Who is this appropriate for? - A pretty-universal source of data (within Digital Marketing), there's enough detail for analysts, but the top line is essential for presenting to key project stakeholders.

Where can I find it? - Web analytics platforms, like Google or Adobe Analytics.

Generally, a favourite when reporting upwards, revenue data can be used as a stand-alone set of metrics IF the success is clear. Just beware that some stakeholders and subject experts will ask "why"? You may need Search Engine performance data at least to assist in answering this.

Delivering Data which Tells a Story

To master reporting is to understand how to tell this story, and how to utilise technical metrics when they contribute to your story and add clarity rather than complexity.

A couple of questions I use to help create reports. First on the narrative:

  • Do I have data that shows the status quo before your activity?

  • Do I have data that illustrates the change brought about by my activity?

  • Can I easily show the business impact as a result of this change?

Next on the chart selection itself:

  • What is the point you are trying to make and what are the fewest charts you can use to make that argument?

  • What insight does this data give me? Can I act on it? Is it useful?

  • Can you easily explain those metrics, where the data comes from, and what it all means?

Finally on the format:

  • Who am I presenting this to, what is their knowledge level and how much do they enjoy detail?

  • How long do I have to present this? Is it your presentation or part of a wider session where you have less time?

  • If someone picks this up without your voice-over will they understand what they need to?

Some of these may be difficult to answer - but if you can cover most of the bases here, the quality of your reports will improve dramatically.

Working With It

Sometimes this process will be frustrating and difficult. Some elements don't have convenient answers, and some people are inconsistent or aren't interested when they really should be.

You probably care about this more than anyone else but learn discipline enough to give them the information they are interested in, not you.
  1. First, ensure you have access to the software required to capture all elements of the data within the chain (and they are correctly set up).

  2. Be sure that you know your own goals/targets and which metrics you need for each.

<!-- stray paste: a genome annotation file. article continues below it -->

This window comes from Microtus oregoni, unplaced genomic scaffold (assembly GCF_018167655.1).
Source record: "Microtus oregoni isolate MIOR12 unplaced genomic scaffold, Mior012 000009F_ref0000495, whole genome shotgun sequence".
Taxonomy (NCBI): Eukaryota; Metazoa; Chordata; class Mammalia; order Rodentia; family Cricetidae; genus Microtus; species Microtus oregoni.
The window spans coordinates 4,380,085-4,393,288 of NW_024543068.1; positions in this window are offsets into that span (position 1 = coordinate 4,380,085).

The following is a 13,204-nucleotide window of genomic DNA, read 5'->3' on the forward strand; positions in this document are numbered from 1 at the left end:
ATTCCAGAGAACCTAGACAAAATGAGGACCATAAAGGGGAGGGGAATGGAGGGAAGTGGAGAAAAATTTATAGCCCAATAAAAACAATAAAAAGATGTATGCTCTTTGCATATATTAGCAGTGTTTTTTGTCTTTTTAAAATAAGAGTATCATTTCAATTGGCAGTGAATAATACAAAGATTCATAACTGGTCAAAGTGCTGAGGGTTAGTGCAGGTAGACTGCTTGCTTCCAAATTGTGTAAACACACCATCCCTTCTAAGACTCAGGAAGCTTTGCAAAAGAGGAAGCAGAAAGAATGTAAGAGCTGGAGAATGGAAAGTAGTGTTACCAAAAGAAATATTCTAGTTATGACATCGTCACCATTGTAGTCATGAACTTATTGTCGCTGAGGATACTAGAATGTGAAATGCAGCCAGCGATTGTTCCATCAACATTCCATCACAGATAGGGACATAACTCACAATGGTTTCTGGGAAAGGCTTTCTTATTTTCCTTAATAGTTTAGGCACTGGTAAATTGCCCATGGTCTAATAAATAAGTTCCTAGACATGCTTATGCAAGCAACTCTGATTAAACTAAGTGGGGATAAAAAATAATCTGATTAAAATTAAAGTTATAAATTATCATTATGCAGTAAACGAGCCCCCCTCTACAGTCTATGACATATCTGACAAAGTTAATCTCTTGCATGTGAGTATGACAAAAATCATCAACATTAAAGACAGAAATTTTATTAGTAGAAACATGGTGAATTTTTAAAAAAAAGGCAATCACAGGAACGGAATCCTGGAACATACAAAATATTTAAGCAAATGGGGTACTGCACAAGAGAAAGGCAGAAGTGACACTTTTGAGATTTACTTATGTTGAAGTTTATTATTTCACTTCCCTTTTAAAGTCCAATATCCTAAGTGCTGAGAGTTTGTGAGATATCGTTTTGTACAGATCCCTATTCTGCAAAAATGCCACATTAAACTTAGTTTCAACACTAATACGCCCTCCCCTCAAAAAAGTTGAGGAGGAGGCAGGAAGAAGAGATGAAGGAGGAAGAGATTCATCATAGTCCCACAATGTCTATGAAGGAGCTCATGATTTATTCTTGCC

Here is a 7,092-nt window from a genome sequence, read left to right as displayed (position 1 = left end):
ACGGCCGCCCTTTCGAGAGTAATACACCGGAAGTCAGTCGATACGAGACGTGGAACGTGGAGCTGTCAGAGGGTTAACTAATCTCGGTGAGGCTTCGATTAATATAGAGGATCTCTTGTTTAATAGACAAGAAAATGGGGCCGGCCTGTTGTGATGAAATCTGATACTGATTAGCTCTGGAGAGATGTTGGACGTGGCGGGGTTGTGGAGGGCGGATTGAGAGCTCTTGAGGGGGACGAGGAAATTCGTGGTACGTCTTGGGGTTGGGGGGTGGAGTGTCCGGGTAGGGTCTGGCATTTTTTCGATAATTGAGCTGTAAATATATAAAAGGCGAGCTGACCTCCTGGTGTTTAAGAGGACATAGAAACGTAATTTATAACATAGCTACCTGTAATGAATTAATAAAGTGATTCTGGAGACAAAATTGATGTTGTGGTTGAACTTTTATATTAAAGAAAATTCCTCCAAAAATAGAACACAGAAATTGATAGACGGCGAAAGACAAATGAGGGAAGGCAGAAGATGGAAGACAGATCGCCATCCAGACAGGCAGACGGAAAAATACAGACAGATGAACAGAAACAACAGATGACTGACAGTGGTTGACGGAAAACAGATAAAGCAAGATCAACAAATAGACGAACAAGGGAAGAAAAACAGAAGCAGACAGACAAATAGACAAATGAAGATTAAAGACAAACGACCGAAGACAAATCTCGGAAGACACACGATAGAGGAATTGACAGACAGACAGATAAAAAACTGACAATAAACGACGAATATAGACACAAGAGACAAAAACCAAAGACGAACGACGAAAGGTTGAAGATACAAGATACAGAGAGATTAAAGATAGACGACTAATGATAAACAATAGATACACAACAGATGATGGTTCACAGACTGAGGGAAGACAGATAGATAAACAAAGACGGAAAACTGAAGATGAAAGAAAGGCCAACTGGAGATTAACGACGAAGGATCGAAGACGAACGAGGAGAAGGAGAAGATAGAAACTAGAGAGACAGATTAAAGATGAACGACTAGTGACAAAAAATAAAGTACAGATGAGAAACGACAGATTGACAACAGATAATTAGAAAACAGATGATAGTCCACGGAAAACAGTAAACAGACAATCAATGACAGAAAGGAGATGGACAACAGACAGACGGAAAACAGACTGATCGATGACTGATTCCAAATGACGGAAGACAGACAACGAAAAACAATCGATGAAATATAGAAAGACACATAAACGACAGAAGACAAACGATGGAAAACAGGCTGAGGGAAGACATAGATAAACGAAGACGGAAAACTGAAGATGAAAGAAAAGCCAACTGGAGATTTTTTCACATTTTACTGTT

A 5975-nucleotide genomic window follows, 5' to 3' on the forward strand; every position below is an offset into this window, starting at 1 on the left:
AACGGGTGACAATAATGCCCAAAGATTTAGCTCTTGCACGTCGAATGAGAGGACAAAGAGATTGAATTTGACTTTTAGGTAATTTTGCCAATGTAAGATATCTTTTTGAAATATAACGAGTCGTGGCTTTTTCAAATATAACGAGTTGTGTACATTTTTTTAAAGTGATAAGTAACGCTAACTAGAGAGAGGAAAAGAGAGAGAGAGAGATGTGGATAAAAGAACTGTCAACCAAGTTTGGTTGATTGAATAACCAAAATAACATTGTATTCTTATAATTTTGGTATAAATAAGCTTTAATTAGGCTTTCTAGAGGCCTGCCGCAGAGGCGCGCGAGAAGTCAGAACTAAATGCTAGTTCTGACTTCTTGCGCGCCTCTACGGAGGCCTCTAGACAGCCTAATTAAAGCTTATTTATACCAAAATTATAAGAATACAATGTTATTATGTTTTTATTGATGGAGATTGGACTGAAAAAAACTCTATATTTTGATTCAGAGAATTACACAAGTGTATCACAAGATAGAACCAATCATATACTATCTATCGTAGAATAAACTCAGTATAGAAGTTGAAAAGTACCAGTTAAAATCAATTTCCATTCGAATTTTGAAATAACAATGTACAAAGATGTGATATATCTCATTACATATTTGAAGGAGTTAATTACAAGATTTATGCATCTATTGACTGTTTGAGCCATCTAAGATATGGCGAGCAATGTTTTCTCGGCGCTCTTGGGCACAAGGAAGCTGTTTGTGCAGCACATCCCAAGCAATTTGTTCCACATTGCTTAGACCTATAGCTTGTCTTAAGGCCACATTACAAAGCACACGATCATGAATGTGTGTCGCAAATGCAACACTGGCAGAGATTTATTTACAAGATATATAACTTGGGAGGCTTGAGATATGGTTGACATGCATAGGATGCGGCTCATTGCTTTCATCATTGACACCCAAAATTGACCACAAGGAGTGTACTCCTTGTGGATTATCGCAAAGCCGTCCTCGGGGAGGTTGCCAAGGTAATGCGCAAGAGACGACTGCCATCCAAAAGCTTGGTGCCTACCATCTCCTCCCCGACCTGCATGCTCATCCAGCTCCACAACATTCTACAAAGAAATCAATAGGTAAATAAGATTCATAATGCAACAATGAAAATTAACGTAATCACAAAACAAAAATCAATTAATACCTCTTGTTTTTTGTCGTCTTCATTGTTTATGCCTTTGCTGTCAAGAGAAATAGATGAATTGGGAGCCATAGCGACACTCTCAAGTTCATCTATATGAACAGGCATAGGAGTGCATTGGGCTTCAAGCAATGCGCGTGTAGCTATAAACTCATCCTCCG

3. Embrace negative signals as much as positive ones, it's all data to learn from.

  4. As you interact with other teams, understand their duties and which metrics may also be of interest to them.

  5. Watch other people present data, and take note of which elements people engage with & which elements leave people flat.

  6. Use all your metric chain to do your job, to understand what to change, what has worked & why. BUT when telling that story only use the metrics appropriate for your audience.

  7. Ask for feedback and change the format if it isn't working.

You probably care about this more than anyone else but learn discipline enough to give them the information they are interested in, not you.

I'm rooting for you though, go smash it!

Learn More About SEO

If you want to learn more about the Metric Chain and are just getting started in SEO, then you should check out my Certified SEO & SEM Marketing Manager course. Link & Coupon Code Below.



Ray Brown
Ray Brown
Jul 19, 2023

Hi Chris, great post. If senior stakeholders are asking to forecast the growth of impressions and clicks over the next 6 months, how would you achieve this with GSC data?

Chris Green
Chris Green
Jul 19, 2023
Replying to

If I have to forecast I'm likely to use - it's a very powerful tool and easy to use (if you know your way around a spreadsheet). The main question around forecasting is how you factor in other elements - i.e. are you expecting performance to increase because of more budget. Any kind of forecast (no matter how sophisticated) still needs some kind of insight as to what you think will change. Much of the time this is little-more than educated guesswork. If you can show your assumptions and back those up, then the forecast provides a scenario of what you can expect will happen. Oh, I remembered I wrote more about this subject too -


Jordan Fowler
Jordan Fowler
Nov 30, 2022

Brilliant post. Our monthly reports actually follow this outline from right to left of your graphic. in terms of the sections We do this to keep clients from rank watching only one or two keywords. By showing them, "Here is the revenue you made tied to organic search," they become confident in their investment. They stop majoring on the minors, too, as they learn to trust us because the results they see. We ARE transparent up and down the chain with them. (We add content metrics, to show how the content we created is specifically leading to conversions and traffic.)


Wojciech Urban
Wojciech Urban
Nov 30, 2022

Very cool! I'm glad you didn't put any DA or DR type 'metrics' here. Clients often fixate on them, even though they don't contribute much.

If you were to point to metrics to evaluate only the linking process, they would be the same?